Francois Hollande's Chinese revolution
It turns out finance isn't Francois Hollande's only enemy – the French president also has it in for China. And as Europe's crisis enters its terminal phase, Angela Merkel may be inclined to back his assault.
Because it turns out that finance isn’t Hollande’s only enemy. He also has it in for China. In his recent book, "The Poisoned Victory”, journalist Eric Dupin recounts comments made by Hollande during a lunch back in March.
"I think it is now time to name the adversary", he said. "I did it for finance. It has to be done with the Chinese. The problem, it is Chinese. They cheat on everything. On the currency, on research. The difficulty is that many large companies have Chinese contracts. That’s what is stopping us taking a stronger stance with respect to that country’s products. But it’s necessary to open the conflict, with the support of a number of other European countries.” Unfortunately, he noted, there were some complications. "The Germans, after all, have a lot of interests in China, other countries have less.”
As the French newspaper Le Monde noted, the Chinese ambassador to Paris will have undoubtedly drawn these comments to Beijing’s attention. However, since then Hollande has gone some way to smoothing diplomatic tensions between France and China by choosing a China specialist, Paul-Jean Ortiz, as his diplomatic adviser.
Still, Beijing will be nervously watching carefully to see whether the new partnership between Hollande and Merkel (or Homer, as the Europeans have dubbed it) will see Germany backing the French initiative to take a much tougher line on Chinese imports.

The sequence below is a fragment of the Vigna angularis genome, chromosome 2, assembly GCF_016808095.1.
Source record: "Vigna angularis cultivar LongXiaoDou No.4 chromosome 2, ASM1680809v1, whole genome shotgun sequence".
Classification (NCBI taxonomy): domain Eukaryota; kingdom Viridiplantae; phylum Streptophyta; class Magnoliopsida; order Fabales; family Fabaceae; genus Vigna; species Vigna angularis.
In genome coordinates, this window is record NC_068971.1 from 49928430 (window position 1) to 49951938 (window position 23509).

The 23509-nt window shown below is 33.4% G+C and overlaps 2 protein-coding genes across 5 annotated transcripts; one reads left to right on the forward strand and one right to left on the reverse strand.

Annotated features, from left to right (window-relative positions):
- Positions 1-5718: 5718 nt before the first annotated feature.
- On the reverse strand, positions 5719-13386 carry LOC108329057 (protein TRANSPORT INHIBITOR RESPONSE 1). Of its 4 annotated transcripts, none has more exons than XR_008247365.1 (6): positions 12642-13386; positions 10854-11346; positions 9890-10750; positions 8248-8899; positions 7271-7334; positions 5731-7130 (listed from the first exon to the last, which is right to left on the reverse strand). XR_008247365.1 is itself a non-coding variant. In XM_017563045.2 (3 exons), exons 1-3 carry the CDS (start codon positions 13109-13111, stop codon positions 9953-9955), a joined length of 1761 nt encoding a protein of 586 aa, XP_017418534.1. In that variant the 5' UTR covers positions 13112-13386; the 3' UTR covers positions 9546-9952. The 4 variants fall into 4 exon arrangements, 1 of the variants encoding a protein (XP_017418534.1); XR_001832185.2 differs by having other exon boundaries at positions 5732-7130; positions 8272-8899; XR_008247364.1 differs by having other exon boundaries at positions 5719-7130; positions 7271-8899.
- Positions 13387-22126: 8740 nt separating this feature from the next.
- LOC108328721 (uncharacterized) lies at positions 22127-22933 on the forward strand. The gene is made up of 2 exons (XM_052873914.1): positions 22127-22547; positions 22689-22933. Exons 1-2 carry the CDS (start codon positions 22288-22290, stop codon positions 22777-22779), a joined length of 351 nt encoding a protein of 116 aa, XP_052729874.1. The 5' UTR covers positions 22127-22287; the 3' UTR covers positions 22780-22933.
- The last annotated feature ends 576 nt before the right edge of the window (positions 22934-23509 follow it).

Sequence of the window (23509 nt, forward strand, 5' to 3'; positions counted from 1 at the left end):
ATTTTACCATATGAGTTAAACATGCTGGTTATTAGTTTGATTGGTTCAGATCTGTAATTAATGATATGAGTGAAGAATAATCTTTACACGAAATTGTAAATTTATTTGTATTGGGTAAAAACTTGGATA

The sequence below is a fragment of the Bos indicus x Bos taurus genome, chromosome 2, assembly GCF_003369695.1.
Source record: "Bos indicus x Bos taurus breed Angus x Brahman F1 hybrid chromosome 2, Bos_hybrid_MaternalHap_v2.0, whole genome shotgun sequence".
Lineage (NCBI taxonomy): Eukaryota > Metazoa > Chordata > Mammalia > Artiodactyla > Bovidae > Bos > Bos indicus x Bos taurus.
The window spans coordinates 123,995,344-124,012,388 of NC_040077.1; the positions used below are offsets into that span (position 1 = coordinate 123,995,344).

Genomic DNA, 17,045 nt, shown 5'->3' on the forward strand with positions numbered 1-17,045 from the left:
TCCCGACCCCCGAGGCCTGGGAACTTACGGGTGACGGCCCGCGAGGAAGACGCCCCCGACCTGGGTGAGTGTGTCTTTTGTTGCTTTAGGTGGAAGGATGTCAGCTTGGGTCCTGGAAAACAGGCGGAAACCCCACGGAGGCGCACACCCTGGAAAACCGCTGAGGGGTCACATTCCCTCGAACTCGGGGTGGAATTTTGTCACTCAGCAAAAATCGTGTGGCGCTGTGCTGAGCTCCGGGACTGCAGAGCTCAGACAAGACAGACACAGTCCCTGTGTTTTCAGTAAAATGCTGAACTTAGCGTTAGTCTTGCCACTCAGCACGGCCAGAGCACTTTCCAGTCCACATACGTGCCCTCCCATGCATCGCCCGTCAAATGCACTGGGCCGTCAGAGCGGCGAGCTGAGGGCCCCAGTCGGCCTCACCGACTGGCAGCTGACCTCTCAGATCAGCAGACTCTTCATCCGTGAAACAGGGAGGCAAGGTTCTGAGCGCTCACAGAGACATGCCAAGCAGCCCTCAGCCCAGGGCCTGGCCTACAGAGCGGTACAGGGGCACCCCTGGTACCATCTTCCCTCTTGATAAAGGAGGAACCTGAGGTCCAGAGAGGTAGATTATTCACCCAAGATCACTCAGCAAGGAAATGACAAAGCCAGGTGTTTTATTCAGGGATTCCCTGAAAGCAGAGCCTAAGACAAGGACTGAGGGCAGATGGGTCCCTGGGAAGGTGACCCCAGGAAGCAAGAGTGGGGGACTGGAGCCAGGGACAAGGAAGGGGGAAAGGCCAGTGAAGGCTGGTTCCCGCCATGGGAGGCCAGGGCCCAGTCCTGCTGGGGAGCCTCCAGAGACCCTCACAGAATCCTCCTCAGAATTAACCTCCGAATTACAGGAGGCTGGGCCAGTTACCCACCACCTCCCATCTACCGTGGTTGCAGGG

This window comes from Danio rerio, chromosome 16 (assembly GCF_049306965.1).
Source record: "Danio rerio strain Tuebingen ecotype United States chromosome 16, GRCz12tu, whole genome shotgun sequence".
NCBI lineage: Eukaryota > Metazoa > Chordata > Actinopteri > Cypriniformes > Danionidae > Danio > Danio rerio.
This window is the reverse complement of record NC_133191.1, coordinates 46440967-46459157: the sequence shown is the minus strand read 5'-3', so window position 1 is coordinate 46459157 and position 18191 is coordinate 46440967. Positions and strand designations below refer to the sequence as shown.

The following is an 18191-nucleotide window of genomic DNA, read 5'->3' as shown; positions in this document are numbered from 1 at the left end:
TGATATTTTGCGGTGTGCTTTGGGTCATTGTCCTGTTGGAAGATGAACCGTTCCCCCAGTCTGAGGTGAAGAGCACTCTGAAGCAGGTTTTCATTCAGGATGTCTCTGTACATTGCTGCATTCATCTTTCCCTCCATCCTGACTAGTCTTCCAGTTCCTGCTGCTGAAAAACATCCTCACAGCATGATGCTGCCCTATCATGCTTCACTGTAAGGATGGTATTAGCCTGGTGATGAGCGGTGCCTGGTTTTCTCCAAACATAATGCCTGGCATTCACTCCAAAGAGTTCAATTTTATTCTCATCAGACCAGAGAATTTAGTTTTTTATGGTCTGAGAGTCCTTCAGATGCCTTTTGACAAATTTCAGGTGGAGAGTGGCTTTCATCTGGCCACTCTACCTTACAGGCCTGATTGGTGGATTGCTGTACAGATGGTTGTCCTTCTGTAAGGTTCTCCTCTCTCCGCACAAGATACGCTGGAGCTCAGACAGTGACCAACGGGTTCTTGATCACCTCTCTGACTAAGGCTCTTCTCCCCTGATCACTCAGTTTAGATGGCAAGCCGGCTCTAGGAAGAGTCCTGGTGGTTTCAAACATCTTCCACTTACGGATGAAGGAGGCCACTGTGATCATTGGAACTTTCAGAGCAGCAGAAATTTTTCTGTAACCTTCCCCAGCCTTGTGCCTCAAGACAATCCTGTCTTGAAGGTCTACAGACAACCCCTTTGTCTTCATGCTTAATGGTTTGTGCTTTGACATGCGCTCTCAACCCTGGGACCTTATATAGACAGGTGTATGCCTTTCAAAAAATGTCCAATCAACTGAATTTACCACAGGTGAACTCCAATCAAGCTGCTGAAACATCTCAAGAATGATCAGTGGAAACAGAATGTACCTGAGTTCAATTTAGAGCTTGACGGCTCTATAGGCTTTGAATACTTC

Beijing is deeply aware that the strong links between Germany and China have produced huge benefits for both economies. The structural reforms that Germany embraced under its former Chancellor, Gerhard Schrder, boosted the country’s competitiveness but also made it increasingly dependent on exports. German companies, such as Audi and Siemens, turned towards China, and its fast-growing middle class, as an ideal market for their products.
In exchange, German companies transferred valuable technology to Chinese firms. So much so, that German companies now often themselves competing in third markets with Chinese firms that can proudly boast that they have German high-tech.
Still, there’s little doubt that Merkel, who knows that the European debt crisis has now entered a vicious and terminal phase, will want to forge a strong working relationship with Hollande as quickly as possible.
What’s more, German economic data may make her more inclined to back Hollande’s assault on Beijing. The figures showed that in the first three months of this year, German GDP grew by a greater than expected 0.5 per cent compared with the final quarter of 2011, and was 1.7 per cent higher than in the same period last year. This impressive performance was largely due to exports.
In a perceptive article, GaveKal analyst Francois Chauchat points out that the latest figures show German imports from China were stagnant, while German imports from the lowest-cost countries of Eastern Europe – Romania and Bulgaria – rose by 30 per cent year-on-year.
This change partly reflects the fact that the Chinese currency has risen against the euro in real terms. But, he adds, "it is also likely that these trade figures bring to light a re-acceleration and broadening of Eastern Europe integration into the German production process, possibly to the detriment of Asia.
"Indeed, German manufacturers have in recent years expanded their production of semi-finished products from safe and close Poland and the Czech Republic to Romania, Bulgaria, and Croatia – which helps to explain the boom of both exports and imports with these countries.”
Beijing will be deeply worried that Berlin’s new economic focus on eastern Europe could make it much more willing to listen to Hollande’s criticism of China.